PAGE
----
EPP: The EPP manifesto refers to young people but does not mention unemployment. The party takes a strong stance at investing in education and takes into consideration the changes in the economy, promising to invest more in the new technologies. The EPP also defended recently a directive aimed at enhancing the right of free movement of workers within the EU. But on the other hand, the manifesto of the party does not mention at all decent wages, nor the type of working contracts it defends and does not refer to the fight against discrimination or to internships / apprenticeships. Workers’ rights are referred to but vaguely: the EPP just stands for the possibility for a European working abroad to keep the social rights acquired at home. As for a global strategy to fight youth unemployment, the EPP simply wishes that young people could “look to their future with confidence again”.

Greens: The European Green party has set youth unemployment and the different issues related to labour relations as two of the priorities of their political programme for the upcoming 2014 European elections. Nevertheless, it appeared to the AAAgency that these issues were often not enough articulated and the party’s proposals to tackle them were too vague and generic. They for instance take a clear stance against unfair internships and against social dumping by pleading for the inclusion of a social progress clause in the European law, but without further developments. The only exceptions to this are discrimination and quality of employment, for which concrete proposals are elaborated.

PES: Employment is one of the core subjects of the PES Manifesto and it is given a central place in its programme. Their proposals focus mainly on the Youth Guarantee plan and the PES calls for an increase of its budget and an extension to everyone under the age of 30. Great importance is given to the elimination of any sort of discrimination at work. Decent wage and social rights are also mentioned, even though the manifesto lacks in practical measures to improve the actual situation. The same observation is to be highlighted for education: even though the priority of this subject is clearly recognised, the PES remains vague as to the means to act in this field. Furthermore, no mention is made of internships or apprenticeships. Mobility is not the most developed theme in the manifesto, but a clear priority is still placed upon it.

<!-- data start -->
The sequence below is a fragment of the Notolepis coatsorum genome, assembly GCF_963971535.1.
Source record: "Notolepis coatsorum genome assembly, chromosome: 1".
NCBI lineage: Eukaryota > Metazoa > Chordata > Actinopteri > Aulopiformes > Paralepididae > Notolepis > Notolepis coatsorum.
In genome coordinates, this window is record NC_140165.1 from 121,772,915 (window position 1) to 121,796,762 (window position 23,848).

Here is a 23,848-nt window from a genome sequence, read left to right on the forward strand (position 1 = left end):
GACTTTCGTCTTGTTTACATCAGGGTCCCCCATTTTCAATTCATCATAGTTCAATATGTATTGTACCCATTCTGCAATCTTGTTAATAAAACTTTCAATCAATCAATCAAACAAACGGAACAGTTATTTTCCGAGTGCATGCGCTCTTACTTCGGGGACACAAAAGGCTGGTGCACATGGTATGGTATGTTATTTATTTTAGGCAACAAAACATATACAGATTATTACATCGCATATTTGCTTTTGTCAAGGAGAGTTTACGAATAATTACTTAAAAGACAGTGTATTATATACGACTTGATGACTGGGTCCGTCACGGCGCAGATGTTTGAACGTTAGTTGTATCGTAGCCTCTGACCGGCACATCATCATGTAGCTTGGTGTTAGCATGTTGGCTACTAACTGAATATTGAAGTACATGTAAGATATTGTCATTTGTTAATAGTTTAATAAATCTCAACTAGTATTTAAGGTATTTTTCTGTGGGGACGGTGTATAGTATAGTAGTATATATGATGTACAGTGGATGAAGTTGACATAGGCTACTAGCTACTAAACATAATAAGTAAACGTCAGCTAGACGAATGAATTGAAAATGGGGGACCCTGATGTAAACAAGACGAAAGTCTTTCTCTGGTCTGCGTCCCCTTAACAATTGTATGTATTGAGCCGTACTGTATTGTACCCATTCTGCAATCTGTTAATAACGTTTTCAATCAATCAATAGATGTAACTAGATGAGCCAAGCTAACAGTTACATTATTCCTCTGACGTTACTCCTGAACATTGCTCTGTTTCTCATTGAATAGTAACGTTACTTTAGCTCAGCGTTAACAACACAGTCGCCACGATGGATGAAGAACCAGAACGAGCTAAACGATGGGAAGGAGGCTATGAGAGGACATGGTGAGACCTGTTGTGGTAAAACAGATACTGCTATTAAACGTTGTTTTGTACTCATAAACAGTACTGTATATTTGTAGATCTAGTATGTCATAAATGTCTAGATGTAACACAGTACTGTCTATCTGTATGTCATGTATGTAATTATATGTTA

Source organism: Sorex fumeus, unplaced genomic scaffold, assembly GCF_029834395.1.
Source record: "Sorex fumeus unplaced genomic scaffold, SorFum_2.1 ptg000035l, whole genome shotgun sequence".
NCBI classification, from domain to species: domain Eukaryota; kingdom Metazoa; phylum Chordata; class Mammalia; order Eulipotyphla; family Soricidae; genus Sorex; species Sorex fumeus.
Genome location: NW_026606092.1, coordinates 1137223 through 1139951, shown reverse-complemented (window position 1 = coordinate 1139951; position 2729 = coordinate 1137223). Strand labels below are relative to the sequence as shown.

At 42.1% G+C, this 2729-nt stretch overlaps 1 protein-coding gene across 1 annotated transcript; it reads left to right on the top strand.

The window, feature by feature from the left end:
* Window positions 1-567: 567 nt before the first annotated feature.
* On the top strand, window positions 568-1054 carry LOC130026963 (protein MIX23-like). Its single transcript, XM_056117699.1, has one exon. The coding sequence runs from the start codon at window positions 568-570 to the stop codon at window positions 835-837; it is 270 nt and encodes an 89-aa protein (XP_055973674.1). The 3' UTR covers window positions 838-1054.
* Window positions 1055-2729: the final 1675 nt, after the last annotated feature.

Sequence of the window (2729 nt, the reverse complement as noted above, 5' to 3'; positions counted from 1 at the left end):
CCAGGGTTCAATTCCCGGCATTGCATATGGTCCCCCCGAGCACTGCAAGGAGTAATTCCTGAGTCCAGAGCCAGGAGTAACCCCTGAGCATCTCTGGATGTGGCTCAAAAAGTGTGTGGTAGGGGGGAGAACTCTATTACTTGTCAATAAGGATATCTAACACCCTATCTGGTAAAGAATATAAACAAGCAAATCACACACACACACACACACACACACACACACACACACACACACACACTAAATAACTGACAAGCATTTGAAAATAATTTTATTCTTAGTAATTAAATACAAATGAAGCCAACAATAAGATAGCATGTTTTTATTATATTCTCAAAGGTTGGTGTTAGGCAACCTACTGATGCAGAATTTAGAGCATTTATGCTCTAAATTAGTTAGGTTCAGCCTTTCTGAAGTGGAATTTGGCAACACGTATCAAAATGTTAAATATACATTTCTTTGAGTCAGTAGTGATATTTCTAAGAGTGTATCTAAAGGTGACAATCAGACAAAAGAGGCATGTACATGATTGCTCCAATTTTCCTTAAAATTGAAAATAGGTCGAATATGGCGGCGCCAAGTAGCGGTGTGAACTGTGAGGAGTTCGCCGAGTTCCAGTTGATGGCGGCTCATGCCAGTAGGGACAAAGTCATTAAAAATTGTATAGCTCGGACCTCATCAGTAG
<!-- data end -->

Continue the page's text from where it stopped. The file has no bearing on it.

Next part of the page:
European Federalist Party: The EFP considers the high unemployment rate as an unprecedented challenge Europeans have to face and holds young and elderly people as most dramatically hit by the crisis. As a transnational party, the EFP seeks a European answer to youth unemployment. The EFP insists particularly on easing the mobility of workers within the Union: it includes a better recognition of diplomas and professional experiences but also a better coordination between national social systems. Social rights are also a main issue to the EFP: the party pleads for a definition of minimum social standards such as a minimum wage and decent working conditions for all. On the other hand, the EFP does not mention the issues of internships and apprenticeships, nor do they address the fight against discrimination at work. Finally, there is no objective set on quality of employment nor concrete proposals going into that direction.

Project DescriptionGet InvolvedParticipantsThe Debate

Leave a Reply